The Internet has gone gaga over the launch of multimedia messaging for the iPhone. The biggest storyline, however, is not about the new feature itself, but how much strain it will put on AT&T’s wireless network. This is a rare moment. A single application has the potential to overwhelm existing communications infrastructure. Usually there is an adoption curve that allows operators to catch up with new consumer behaviors, but in the case of MMS, the behavior is already established elsewhere.
AT&T, of course, is doing what it can to bolster its network, and is investing in future upgrades. However, it’s interesting to watch an unexpected (or at least unexpectedly overwhelming) variable thrown into the operator’s bandwidth management plans. And that brings us to the question of other operator networks, both wireless and wired. Will assumptions about bandwidth usage play out as expected in other environments? How can operators stay ahead of consumers who want to stream video or upload to the cloud?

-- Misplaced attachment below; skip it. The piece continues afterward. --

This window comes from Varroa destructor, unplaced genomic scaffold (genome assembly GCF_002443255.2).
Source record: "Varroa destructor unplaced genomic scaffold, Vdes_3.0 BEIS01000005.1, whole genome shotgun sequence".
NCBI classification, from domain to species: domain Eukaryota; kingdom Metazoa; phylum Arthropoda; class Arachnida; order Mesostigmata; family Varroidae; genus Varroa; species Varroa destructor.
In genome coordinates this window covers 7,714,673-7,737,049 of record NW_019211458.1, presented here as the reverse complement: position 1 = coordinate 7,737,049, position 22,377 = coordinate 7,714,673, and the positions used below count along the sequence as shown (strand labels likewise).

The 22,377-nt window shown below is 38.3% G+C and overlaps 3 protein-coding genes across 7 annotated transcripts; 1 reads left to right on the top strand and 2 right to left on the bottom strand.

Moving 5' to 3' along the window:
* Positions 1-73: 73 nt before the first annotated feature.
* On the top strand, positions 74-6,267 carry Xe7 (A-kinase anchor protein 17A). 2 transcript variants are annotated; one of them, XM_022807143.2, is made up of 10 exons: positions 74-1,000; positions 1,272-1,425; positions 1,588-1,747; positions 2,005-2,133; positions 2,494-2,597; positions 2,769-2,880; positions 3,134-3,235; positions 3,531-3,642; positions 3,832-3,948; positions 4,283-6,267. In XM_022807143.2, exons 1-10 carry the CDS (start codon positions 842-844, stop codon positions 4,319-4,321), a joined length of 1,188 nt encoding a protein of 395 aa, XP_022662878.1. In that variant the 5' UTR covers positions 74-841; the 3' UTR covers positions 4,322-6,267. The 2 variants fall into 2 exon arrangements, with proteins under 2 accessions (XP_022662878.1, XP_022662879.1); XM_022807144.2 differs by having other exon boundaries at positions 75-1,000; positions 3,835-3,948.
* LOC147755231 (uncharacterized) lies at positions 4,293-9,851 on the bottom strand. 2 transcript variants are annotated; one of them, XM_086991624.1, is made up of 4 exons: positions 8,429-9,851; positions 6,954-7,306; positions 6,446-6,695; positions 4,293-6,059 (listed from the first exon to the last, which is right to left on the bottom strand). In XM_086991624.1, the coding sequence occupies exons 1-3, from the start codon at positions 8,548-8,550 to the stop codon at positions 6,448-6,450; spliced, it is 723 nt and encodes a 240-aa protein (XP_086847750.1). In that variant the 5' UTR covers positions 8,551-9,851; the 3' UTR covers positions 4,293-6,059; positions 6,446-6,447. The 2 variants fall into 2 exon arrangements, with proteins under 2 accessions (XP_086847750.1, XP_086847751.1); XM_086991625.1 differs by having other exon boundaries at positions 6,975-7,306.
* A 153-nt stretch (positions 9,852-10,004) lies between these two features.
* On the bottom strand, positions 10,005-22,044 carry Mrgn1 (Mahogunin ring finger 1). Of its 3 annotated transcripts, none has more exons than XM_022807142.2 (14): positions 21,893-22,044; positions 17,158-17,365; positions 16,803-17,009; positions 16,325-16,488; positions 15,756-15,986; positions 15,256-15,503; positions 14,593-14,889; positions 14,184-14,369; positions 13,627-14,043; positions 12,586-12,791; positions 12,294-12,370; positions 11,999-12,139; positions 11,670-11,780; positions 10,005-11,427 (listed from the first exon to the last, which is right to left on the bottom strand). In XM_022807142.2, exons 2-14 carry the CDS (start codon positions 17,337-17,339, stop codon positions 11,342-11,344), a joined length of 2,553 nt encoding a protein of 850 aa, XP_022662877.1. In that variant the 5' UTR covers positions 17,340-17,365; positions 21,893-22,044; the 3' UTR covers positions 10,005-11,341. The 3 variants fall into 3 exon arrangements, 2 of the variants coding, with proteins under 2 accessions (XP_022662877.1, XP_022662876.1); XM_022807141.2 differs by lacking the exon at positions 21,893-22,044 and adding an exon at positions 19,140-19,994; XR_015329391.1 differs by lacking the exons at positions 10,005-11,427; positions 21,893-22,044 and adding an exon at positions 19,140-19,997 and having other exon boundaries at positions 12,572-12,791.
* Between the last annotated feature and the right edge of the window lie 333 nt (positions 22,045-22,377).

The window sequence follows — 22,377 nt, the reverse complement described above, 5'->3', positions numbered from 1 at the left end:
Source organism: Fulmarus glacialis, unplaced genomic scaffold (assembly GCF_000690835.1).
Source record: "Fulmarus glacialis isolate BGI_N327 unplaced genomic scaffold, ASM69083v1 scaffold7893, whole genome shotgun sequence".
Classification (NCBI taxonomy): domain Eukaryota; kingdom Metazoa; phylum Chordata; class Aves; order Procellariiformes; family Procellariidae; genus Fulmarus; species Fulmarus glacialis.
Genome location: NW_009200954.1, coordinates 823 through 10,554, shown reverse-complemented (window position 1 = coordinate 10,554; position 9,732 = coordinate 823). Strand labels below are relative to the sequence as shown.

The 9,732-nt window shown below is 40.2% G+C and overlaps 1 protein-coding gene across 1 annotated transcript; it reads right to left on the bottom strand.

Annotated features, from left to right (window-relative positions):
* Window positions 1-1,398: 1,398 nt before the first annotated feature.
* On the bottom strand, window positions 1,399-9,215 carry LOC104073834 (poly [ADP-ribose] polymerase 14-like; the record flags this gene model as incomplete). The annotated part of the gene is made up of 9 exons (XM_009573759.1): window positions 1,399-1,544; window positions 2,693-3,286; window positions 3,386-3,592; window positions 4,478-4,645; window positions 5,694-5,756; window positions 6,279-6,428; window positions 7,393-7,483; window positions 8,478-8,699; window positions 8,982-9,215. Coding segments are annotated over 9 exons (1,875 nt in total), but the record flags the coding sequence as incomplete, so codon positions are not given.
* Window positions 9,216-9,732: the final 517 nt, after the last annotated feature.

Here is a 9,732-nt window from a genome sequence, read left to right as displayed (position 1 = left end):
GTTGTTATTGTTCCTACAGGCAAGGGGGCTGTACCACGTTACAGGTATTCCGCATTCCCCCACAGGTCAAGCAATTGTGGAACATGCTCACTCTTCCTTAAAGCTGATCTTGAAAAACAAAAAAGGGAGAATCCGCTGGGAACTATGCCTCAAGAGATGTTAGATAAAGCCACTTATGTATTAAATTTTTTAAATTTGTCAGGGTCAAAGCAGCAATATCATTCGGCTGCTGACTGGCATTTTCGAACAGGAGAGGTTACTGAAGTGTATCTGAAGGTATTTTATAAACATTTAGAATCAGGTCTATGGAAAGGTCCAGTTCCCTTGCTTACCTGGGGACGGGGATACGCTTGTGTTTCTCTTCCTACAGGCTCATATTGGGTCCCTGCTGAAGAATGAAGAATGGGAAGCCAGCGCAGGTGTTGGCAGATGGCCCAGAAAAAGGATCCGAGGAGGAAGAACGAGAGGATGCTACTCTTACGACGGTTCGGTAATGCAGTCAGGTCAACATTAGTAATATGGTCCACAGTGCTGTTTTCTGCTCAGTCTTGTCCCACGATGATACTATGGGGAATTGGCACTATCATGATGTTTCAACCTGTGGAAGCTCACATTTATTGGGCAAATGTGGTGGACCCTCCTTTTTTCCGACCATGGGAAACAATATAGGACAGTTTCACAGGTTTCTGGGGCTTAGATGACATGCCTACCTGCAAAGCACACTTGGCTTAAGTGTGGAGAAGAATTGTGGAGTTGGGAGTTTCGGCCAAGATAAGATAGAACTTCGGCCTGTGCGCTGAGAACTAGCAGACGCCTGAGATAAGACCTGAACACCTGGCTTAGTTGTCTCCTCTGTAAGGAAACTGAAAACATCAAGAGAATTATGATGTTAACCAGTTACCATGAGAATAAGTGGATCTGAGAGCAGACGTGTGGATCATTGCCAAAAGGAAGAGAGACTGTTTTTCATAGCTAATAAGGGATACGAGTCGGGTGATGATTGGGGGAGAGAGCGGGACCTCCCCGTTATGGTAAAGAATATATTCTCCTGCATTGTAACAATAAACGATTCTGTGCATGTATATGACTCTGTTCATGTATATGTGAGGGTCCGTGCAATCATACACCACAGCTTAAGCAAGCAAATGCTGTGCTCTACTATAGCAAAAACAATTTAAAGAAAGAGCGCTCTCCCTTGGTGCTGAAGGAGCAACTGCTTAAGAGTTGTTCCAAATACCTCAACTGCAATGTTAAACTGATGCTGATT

There are a million answers to the bandwidth management question, which is part of what makes the issue so complex. There are ways to extend existing infrastructure, and new technology standards that continually replace the old ones. But the factors for determining what course to take and when are numerous. And the answer is usually different depending on the operator and the technology already in place. In other words, network infrastructure is not an easy business, even when you can predict how consumer behaviors will evolve. When change is sudden and explosive rather than incremental, it just makes it that much harder.